Miss Havishamís ghost has plenty of room to dance in Virgil Martiís ghoulishly opulent show at Elizabeth Dee on West 20th Street in Manhattan. Marti (b. 1962) is famous for beatifully kitschy allegorical installations using things like mirrored Mylar and chandeliers made of resin antlers; here, he's presenting an over-the-top environment thatís up-to-the minute and spare, while at the same time enfolding multiple layers of recollection: a 21st-century look back to an ersatz 1970s version of Baroque grotesque decoration, by way of the Victorian obsession with mourning and death.
The exhibition opens with Memorial Gardens (2008), a floor-to-ceiling panel of horror vacui wallpaper with a pattern that includes a photo of a flower bedecked cemetery plot, a snapshot of Elvis tucked into a wreath, and a grave-shaped dirt brown rectangle framed by blue and white artificial roses -- a lugubrious nod to our current obsession with tributes to worm-eaten celebrities.
Inside is a pair of large circular poufs, the couches with raised middle sections often seen in Victorian ballrooms. Each is divided into sections like an orange, upholstered with different fabrics. Pouf, of course, is a derogatory word for gay men, but these are actually metaphorical portraits of Martiís parents as pieces of furniture.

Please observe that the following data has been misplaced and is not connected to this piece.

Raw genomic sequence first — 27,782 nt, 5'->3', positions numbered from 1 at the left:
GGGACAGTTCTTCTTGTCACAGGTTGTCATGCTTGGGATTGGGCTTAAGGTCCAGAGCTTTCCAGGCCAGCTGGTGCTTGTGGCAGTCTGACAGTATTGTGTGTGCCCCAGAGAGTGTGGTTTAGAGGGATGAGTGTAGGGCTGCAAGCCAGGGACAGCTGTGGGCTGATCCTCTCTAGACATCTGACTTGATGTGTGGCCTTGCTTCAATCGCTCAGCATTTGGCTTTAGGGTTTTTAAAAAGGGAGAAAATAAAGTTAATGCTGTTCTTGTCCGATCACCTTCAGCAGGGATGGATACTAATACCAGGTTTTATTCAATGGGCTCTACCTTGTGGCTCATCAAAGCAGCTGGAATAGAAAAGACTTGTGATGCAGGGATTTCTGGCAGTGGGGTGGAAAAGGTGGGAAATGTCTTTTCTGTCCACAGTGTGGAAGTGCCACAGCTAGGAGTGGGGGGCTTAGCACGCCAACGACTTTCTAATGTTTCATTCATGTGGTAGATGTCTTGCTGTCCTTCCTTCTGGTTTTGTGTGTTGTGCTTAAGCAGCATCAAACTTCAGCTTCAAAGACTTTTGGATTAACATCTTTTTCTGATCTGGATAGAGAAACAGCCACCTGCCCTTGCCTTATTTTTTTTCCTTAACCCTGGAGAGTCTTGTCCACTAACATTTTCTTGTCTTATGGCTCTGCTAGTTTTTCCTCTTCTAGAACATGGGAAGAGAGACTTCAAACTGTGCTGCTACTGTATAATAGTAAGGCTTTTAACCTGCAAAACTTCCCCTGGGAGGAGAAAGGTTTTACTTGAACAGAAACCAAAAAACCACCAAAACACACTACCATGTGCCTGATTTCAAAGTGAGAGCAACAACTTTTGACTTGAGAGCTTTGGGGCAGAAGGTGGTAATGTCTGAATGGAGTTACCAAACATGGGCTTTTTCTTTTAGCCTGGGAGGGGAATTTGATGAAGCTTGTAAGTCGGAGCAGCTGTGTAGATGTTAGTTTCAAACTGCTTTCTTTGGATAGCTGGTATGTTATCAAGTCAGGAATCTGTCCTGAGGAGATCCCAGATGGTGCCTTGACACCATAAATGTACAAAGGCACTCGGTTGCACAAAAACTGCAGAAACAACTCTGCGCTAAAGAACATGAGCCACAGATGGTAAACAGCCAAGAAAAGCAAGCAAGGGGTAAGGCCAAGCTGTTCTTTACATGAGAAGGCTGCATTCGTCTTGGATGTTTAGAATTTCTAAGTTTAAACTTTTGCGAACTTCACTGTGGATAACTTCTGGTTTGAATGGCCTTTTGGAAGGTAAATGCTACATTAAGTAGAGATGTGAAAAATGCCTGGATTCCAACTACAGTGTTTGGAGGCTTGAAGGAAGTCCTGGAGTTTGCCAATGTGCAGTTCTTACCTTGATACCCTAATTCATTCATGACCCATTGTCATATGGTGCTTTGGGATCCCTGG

His version of his mom, titled A Pot of Paint (2010), is done in fleshy hues of makeup- and lipstick- colored velvet, plus flowered chintz, fake leather and fake fur. Dad, on the other hand, titled (after Whistler) Arrangement in Black and Blue (2010), is dressed in darker tones, as if he is wearing a spotted business tie and a brown seal coat.
Another wallpaper called Austrian Swag (2009), pasted on the surrounding walls, is based on a photograph of off-white fabric draped like a high-end coffinís lining, or the hangings in Mae Westís boudoir -- an enticing illusion of a cloth cocoon that ultimately repels by its flatness and falsity. Several similarly resistant decorative silhouettes made of chrome-plated weathered plywood hang like pictures with their faces to the wall, or worn-out mirrors that glitter but refuse to reflect. They come in an assortment of succulent metallic colors, such as lavender, blue and gold, and each has a different ornamental shape.